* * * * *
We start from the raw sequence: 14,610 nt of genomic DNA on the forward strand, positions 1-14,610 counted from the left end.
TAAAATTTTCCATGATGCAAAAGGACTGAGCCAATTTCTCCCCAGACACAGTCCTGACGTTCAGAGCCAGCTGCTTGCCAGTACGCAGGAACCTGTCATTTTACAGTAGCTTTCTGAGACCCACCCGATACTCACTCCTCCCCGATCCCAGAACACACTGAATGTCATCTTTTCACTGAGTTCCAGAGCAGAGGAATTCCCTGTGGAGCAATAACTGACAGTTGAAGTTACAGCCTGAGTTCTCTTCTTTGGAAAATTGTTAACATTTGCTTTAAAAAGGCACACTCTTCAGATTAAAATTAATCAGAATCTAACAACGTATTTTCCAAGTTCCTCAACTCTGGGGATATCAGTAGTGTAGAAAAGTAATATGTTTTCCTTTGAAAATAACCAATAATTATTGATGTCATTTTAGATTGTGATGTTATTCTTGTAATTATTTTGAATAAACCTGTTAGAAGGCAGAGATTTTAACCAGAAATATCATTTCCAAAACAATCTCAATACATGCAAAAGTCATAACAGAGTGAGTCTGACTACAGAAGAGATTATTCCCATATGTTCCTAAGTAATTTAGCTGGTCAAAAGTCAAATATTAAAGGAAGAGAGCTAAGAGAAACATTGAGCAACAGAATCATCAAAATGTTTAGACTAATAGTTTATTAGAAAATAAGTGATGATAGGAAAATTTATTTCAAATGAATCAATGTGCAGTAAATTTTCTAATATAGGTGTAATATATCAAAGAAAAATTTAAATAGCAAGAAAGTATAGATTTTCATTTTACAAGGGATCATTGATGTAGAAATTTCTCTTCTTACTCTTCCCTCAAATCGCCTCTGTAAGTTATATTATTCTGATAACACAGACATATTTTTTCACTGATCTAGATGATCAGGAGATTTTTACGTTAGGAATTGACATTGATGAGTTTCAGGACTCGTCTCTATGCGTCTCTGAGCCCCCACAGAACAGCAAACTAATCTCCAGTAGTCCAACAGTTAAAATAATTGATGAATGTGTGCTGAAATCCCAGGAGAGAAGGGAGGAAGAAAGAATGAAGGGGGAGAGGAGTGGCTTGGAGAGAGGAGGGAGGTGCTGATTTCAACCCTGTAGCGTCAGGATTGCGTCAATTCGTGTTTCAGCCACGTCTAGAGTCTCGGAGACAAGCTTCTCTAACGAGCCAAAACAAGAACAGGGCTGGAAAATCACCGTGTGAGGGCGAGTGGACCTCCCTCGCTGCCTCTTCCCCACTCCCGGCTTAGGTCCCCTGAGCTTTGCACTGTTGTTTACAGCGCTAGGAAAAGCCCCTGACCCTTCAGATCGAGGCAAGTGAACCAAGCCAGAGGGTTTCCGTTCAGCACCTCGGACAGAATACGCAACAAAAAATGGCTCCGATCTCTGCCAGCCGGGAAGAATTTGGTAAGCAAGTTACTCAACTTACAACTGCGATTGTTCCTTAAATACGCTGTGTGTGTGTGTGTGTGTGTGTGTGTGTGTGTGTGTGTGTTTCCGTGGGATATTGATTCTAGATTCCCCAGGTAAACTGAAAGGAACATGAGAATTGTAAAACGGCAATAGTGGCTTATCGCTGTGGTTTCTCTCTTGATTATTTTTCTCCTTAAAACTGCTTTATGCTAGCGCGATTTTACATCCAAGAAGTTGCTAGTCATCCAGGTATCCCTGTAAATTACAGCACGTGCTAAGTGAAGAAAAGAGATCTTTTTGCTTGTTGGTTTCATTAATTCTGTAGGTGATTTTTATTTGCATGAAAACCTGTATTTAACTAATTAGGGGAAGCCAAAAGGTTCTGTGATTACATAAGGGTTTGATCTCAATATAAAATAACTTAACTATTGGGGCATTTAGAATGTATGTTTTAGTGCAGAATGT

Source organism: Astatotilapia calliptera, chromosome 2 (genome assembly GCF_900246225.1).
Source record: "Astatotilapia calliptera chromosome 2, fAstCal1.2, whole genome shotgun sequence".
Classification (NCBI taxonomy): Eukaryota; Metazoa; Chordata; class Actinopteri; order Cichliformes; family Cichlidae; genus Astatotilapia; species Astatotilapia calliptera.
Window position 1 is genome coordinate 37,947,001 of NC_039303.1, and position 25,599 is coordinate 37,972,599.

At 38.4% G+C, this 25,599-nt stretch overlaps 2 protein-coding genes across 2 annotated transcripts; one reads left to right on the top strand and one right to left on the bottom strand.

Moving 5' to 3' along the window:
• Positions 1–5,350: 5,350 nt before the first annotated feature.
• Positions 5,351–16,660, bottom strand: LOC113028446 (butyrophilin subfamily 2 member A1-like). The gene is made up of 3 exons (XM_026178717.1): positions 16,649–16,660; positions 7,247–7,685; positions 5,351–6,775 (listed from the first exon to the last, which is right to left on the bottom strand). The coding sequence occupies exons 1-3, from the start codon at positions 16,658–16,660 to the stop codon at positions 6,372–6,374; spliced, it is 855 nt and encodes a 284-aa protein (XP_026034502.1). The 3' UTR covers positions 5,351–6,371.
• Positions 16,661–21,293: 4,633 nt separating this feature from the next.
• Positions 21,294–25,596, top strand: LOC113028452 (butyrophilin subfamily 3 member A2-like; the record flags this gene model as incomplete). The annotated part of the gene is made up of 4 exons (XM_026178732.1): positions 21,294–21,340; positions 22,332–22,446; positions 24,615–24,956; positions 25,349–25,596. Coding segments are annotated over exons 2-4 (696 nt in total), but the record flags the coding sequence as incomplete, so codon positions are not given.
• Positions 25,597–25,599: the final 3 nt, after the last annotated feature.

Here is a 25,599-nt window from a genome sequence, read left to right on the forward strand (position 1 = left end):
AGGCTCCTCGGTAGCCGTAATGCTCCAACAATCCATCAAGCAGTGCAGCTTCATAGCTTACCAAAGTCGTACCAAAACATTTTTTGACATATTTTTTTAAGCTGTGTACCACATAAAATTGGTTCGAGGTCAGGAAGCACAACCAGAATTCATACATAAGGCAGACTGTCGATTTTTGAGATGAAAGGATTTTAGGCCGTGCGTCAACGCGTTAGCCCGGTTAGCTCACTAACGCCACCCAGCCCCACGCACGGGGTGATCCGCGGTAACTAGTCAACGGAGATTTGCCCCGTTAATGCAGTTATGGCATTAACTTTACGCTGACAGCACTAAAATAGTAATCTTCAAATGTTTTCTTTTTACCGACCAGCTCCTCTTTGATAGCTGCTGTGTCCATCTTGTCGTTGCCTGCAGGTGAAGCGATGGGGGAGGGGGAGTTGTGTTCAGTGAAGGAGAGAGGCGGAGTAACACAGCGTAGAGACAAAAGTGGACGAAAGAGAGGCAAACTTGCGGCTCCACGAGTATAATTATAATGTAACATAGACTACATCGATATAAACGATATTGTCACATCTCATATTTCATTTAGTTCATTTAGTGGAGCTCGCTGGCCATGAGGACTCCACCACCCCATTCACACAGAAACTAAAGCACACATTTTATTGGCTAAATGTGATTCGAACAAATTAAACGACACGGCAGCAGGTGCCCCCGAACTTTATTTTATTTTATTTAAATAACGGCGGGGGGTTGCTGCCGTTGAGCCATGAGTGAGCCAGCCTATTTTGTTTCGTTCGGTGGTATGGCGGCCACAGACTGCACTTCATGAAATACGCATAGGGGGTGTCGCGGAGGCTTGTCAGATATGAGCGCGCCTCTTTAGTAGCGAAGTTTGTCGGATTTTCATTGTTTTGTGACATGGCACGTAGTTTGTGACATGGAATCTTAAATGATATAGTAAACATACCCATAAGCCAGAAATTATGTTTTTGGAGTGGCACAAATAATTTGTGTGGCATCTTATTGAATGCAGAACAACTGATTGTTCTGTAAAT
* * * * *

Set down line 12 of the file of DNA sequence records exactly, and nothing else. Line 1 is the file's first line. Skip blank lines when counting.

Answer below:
• Positions 21,294–25,596, top strand: LOC113028452 (butyrophilin subfamily 3 member A2-like; the record flags this gene model as incomplete). The annotated part of the gene is made up of 4 exons (XM_026178732.1): positions 21,294–21,340; positions 22,332–22,446; positions 24,615–24,956; positions 25,349–25,596. Coding segments are annotated over exons 2-4 (696 nt in total), but the record flags the coding sequence as incomplete, so codon positions are not given.